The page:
What to Do When Discrimination Turns Deadly
Nurses of color are dying from COVID-19 at disproportionately high rates. While more than 80 percent of nurses in this country are white, almost 60 percent of nurses who have died of COVID-19 are nurses of color. More than 30 percent of nurses who have died are Filipino, even though they account for only 4 percent of all nurses nationwide.
Part of the story is simply tragic. Nurses of color tend to work in urban areas hardest hit by the pandemic. Many work two jobs or double shifts to support extended families. More shifts mean more exposure to the virus.
Part of the story, however, is inexcusable and illegal discrimination.
Discrimination in Terms of Tele-Commuting and Personal Protective Equipment
We recently filed a lawsuit against a hospice on behalf of Hispanic social workers for discrimination in terms of permission to work remotely, the provision of personal protective equipment (PPE), and accommodations for those who are at higher risk of complications from COVID-19 infections.
The complaint alleges that the hospice's workforce is segregated by race. All the executives and almost all the nurses are White. Most of the full-time social workers are Hispanic. All the home health care aides are Black or Hispanic.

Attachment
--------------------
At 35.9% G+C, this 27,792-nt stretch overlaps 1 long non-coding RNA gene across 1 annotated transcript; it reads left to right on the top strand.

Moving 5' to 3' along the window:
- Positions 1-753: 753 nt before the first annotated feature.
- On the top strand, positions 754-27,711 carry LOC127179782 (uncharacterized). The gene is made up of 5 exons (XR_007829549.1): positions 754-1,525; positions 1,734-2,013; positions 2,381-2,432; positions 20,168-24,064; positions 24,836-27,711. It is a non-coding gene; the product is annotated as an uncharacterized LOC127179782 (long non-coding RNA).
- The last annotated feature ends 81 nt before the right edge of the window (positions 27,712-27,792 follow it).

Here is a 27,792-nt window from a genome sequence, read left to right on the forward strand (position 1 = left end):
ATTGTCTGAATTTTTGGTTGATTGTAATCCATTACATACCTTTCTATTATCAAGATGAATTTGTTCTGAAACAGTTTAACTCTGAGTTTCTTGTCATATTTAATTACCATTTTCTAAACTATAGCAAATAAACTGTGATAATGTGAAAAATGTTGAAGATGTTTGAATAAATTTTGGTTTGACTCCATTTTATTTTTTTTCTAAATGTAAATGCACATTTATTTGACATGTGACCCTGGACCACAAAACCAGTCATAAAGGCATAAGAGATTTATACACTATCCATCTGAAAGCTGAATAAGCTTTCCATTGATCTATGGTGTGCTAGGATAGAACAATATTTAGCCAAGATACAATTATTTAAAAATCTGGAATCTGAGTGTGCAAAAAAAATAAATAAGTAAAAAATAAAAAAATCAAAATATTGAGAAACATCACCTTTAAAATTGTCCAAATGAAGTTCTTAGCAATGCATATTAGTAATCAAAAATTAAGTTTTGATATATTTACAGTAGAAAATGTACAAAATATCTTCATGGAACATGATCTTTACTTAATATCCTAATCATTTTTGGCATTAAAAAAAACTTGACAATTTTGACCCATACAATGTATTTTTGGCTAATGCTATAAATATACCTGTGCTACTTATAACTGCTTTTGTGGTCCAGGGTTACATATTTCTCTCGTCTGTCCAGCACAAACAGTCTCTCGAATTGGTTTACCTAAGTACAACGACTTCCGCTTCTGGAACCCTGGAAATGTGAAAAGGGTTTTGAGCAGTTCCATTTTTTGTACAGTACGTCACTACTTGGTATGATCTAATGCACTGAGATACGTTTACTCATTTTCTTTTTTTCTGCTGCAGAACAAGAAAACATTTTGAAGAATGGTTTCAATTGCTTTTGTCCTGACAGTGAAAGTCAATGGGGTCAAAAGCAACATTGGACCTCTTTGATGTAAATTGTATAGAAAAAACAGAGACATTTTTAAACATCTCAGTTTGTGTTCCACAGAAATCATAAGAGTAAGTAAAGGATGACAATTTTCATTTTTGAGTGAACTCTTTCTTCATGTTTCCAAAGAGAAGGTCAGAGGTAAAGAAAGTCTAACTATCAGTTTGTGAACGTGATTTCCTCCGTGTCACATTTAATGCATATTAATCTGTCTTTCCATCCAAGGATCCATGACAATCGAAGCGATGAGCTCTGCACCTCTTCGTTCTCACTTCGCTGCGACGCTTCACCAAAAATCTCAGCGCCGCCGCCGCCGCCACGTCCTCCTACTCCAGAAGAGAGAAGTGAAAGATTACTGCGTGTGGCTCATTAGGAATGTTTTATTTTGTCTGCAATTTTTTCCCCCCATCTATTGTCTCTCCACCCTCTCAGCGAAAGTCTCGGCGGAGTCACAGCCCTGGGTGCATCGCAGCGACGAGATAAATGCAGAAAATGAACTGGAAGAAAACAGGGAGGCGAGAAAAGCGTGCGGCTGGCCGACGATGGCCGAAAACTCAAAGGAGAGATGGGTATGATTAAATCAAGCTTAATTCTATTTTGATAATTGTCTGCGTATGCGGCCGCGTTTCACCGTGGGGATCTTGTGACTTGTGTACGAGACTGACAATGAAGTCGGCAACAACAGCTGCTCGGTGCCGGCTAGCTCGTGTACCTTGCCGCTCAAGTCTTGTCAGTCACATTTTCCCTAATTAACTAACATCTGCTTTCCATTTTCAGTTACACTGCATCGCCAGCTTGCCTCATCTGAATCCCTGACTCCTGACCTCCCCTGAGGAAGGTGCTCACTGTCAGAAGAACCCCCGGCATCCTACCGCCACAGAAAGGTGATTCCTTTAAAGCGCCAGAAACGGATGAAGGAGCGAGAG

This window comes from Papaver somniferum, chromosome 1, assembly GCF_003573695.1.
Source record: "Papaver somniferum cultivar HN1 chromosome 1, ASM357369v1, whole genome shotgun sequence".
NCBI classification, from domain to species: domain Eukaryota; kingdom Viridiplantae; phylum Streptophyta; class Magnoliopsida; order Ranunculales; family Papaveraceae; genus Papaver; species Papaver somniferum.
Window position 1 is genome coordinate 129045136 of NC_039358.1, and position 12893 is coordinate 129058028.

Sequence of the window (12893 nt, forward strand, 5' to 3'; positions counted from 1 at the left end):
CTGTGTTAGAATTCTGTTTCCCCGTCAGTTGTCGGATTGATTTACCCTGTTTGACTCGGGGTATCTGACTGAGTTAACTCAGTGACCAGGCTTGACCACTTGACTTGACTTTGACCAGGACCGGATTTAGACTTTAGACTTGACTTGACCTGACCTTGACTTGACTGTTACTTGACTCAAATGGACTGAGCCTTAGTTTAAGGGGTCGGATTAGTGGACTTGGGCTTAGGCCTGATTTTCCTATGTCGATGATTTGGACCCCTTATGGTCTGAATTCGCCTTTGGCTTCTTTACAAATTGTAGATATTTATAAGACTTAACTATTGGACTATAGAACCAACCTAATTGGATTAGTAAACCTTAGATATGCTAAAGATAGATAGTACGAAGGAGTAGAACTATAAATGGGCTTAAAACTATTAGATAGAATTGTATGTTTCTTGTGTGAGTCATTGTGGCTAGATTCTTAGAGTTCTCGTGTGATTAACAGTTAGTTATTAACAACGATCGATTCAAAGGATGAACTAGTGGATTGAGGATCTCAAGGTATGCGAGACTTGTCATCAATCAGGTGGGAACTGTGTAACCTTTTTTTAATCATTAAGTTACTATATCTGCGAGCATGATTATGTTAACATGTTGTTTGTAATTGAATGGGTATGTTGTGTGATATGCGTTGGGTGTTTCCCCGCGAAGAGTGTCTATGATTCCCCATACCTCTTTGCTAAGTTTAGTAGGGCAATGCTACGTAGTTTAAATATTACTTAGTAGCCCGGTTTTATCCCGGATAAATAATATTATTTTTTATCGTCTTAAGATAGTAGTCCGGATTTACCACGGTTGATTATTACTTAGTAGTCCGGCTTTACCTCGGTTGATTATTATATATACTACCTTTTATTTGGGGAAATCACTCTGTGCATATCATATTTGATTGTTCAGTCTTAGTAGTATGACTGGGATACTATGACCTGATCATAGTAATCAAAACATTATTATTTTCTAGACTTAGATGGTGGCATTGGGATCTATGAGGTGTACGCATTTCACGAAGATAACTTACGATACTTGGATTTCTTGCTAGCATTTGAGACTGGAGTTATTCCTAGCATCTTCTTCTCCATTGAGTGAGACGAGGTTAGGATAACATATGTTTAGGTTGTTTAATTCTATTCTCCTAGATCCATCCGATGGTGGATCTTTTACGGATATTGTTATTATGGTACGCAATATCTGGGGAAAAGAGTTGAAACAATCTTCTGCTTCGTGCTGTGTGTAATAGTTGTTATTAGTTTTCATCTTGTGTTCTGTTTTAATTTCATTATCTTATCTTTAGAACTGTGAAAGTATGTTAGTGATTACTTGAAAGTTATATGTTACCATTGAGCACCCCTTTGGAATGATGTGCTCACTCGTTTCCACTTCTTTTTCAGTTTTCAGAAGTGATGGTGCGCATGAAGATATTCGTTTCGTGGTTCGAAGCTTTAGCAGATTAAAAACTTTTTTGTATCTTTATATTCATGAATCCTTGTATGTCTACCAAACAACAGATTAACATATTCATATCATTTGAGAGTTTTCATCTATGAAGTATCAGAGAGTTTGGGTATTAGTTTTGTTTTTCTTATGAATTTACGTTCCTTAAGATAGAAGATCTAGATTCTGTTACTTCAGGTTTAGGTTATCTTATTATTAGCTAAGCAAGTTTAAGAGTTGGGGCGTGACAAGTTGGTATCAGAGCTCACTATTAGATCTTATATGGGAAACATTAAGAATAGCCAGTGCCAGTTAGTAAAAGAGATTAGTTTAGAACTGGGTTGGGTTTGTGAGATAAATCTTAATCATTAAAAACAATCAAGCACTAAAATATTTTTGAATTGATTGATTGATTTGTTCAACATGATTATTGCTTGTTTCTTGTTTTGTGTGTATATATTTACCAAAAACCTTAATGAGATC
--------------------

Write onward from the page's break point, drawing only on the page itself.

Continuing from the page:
This stark segregation of the workforce is exacerbated by discrimination and a pervasively hostile work environment for Hispanic and Black employees.
For example, our complaint alleges that most white employees were allowed to work remotely -- including the mostly white nurses who were providing medical care -- while Hispanic social workers were required to work face-to-face with patients and family members who are infected with COVID-19. The Hispanic social workers were also denied adequate personal protective equipment (PPE) and training.
One Hispanic social worker with a compromised immune system was told that she had to visit families and patients in their homes after they tested positive for COVID-19 unless they were “actively infectious.” The hospice has not explained how an individual who tests positive for COVID-19 could be considered not “actively infectious.”
Discrimination is Illegal
The rules for dealing with COVID-19 are complicated, confusing, and seem to change constantly. But one rule remains the same. When it comes to protecting you from COVID-19 in the workplace, your employer may not discriminate against you based on your race, religion, national origin, gender or sexual orientation. Your employer also must work with you to develop a reasonable accommodation for any disability that may make you more susceptible to COVID-19 complications. A disability may include a pregnancy, a compromised or weakened immune system, or another medical condition that increases your risk of complications.
You do not have to put your life at risk to keep your job. If your employer has discriminated against you in terms of PPE or work assignments during this pandemic, give us a call at (212) 601-2728 to schedule a free and confidential consultation. You may have a claim for compensatory and punitive damages.